The coup attempt and the opposition’s implicit human rights arguments justifying it were the opposition’s first sustained effort to mobilize both national and international public opinion against Chávez. Given that the international media picked up these arguments all too willingly—mostly in the characterization of Chávez as a would-be dictator—the opposition came to realize that it finally had an issue that would give it traction in the international arena against Chávez.6
After the coup failed, opposition elements in the national oil company, PDVSA, orchestrated a shutdown of that all-important source of state revenue from early December 2002 until early February 2003. The managers, workers, and administrative employees of PDVSA walked out with the express intent of pushing the Venezuelan state into bankruptcy and forcing Chávez to resign. But Chávez did not resign, and the government eventually restarted the oil industry with the help of blue-collar workers, retirees, military engineers, and foreign advisers (many from Iran and other OPEC countries). GDP, however, dropped by a massive 28% in the first quarter of 2003, relative to the first quarter of 2002.
It was only much later—in March 2003, after the government regained control of the oil industry and PDVSA fired everyone who had participated in the shutdown—that the opposition began to characterize the shutdown not as an act of civil disobedience but as a legitimate strike. The government, the opposition asserted, was violating PDVSA employees’ rights to organize and to strike. Never mind that no strike vote had ever taken place, that none of the three main PDVSA unions endorsed the walk-out, that work-related demands were not made public during the shutdown, or that the explicit goal was political: the president’s resignation. Yet six and a half years later, when Human Rights Watch (HRW) published its major report on Venezuela, the plight of the fired PDVSA employees figured prominently in the report, along with the argument that the “strike” was legitimate and that the firings were therefore illegitimate.7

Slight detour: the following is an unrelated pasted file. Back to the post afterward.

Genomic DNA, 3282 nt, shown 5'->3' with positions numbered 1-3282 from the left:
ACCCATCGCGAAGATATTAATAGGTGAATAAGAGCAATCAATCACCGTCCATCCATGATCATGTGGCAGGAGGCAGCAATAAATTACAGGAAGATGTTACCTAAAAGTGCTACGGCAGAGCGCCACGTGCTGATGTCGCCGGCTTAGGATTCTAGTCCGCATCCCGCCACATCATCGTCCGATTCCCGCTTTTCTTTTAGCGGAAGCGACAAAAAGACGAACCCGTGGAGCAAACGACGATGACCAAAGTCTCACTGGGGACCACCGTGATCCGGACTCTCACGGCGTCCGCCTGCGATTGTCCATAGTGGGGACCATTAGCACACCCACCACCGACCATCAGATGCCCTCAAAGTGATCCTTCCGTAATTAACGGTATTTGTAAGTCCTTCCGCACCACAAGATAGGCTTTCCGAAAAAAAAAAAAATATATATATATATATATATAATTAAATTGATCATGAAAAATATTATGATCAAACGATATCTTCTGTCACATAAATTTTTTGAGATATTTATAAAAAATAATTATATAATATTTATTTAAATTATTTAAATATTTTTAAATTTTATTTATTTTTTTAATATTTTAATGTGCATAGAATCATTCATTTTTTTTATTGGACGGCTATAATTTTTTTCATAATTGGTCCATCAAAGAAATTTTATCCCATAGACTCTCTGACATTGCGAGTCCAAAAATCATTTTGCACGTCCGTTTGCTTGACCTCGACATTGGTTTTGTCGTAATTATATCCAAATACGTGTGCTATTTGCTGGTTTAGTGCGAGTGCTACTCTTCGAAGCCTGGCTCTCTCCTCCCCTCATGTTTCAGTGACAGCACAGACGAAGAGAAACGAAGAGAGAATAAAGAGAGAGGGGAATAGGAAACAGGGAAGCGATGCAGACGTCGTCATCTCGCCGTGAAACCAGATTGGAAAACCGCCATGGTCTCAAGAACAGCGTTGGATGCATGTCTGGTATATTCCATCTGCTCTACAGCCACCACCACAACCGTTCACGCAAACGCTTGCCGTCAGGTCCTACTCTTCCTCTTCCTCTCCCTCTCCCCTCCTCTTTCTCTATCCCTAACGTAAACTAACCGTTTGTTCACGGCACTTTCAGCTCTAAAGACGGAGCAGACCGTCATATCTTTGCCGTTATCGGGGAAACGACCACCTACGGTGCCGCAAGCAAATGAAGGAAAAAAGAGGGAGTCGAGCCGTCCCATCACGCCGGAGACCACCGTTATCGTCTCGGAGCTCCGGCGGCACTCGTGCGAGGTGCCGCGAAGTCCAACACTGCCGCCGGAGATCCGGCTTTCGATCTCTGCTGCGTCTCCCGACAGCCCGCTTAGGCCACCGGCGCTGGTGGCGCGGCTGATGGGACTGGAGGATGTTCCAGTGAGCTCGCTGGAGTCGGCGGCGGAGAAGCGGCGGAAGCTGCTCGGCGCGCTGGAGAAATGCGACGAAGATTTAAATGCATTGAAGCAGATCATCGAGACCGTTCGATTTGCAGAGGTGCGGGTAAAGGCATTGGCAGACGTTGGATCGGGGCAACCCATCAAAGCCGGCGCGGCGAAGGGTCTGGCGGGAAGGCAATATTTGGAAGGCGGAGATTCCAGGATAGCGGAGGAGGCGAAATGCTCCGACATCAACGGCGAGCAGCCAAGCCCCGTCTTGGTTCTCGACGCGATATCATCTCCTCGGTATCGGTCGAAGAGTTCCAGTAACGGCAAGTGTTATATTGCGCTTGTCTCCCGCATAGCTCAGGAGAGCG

HRW based its argument on a ruling by the International Labor Organization (ILO), which found that “it is not certain, as the Government claims, that this movement had nothing to do with professional and trade union issues or with the protest against the Government’s economic and social policy (even though the principal demand was the departure of the President of the Republic . . .).”8 This paper-thin justification was used by both HRW and the opposition as the principal proof that the Venezuelan government had violated workers’ right to organize and to strike.